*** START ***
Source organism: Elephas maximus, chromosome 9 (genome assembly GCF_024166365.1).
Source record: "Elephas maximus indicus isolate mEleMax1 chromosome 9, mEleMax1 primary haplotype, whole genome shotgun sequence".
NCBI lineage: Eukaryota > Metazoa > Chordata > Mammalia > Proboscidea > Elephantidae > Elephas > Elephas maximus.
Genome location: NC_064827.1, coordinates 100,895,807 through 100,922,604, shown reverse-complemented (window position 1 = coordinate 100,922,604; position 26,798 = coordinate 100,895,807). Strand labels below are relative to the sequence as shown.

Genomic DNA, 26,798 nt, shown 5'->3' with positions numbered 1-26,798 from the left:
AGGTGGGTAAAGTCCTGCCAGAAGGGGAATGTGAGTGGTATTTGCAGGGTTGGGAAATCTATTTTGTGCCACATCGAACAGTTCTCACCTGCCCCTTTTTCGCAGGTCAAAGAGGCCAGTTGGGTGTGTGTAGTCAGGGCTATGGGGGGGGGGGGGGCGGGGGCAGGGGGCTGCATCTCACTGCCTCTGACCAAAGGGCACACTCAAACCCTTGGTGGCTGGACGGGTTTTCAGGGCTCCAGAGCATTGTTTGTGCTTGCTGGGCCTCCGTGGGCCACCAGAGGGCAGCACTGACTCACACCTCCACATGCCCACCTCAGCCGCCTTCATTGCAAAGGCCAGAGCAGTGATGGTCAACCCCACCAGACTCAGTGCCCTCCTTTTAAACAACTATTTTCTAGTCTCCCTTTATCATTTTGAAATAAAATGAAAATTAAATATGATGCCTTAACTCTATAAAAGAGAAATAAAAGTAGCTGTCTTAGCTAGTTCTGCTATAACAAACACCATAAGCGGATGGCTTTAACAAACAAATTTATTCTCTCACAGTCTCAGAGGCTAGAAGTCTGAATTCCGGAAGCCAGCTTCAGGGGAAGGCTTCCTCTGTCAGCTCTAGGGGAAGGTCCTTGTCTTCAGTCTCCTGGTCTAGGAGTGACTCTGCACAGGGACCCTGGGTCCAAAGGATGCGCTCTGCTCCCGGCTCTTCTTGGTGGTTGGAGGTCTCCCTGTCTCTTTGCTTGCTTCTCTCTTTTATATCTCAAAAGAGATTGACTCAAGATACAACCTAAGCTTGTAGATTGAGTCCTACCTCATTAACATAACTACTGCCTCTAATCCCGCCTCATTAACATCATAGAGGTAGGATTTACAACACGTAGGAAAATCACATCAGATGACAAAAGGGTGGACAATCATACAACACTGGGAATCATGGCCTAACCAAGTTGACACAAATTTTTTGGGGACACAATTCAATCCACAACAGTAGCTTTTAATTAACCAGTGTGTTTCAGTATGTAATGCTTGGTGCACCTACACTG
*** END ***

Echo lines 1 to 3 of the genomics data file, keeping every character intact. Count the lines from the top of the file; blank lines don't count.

Source organism: Elephas maximus, chromosome 9 (genome assembly GCF_024166365.1).
Source record: "Elephas maximus indicus isolate mEleMax1 chromosome 9, mEleMax1 primary haplotype, whole genome shotgun sequence".
NCBI lineage: Eukaryota > Metazoa > Chordata > Mammalia > Proboscidea > Elephantidae > Elephas > Elephas maximus.